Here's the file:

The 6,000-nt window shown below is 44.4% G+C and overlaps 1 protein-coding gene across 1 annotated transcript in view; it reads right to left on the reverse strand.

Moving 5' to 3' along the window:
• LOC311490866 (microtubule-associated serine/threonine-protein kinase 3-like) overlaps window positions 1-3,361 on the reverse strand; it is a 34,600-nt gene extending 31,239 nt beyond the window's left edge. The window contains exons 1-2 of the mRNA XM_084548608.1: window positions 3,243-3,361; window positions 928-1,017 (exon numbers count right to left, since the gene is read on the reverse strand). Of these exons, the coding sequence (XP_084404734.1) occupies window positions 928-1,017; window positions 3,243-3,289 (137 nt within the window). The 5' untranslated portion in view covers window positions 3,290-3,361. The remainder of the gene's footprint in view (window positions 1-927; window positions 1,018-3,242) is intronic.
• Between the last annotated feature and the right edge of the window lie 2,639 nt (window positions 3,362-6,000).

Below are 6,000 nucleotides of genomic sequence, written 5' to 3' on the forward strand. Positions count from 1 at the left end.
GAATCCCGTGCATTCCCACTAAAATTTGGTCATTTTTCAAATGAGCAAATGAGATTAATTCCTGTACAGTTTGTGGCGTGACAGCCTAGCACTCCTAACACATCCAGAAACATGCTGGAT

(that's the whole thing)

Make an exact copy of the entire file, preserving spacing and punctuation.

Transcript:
The 6,000-nt window shown below is 44.4% G+C and overlaps 1 protein-coding gene across 1 annotated transcript in view; it reads right to left on the reverse strand.

Moving 5' to 3' along the window:
• LOC311490866 (microtubule-associated serine/threonine-protein kinase 3-like) overlaps window positions 1-3,361 on the reverse strand; it is a 34,600-nt gene extending 31,239 nt beyond the window's left edge. The window contains exons 1-2 of the mRNA XM_084548608.1: window positions 3,243-3,361; window positions 928-1,017 (exon numbers count right to left, since the gene is read on the reverse strand). Of these exons, the coding sequence (XP_084404734.1) occupies window positions 928-1,017; window positions 3,243-3,289 (137 nt within the window). The 5' untranslated portion in view covers window positions 3,290-3,361. The remainder of the gene's footprint in view (window positions 1-927; window positions 1,018-3,242) is intronic.
• Between the last annotated feature and the right edge of the window lie 2,639 nt (window positions 3,362-6,000).

Below are 6,000 nucleotides of genomic sequence, written 5' to 3' on the forward strand. Positions count from 1 at the left end.
GAATCCCGTGCATTCCCACTAAAATTTGGTCATTTTTCAAATGAGCAAATGAGATTAATTCCTGTACAGTTTGTGGCGTGACAGCCTAGCACTCCTAACACATCCAGAAACATGCTGGAT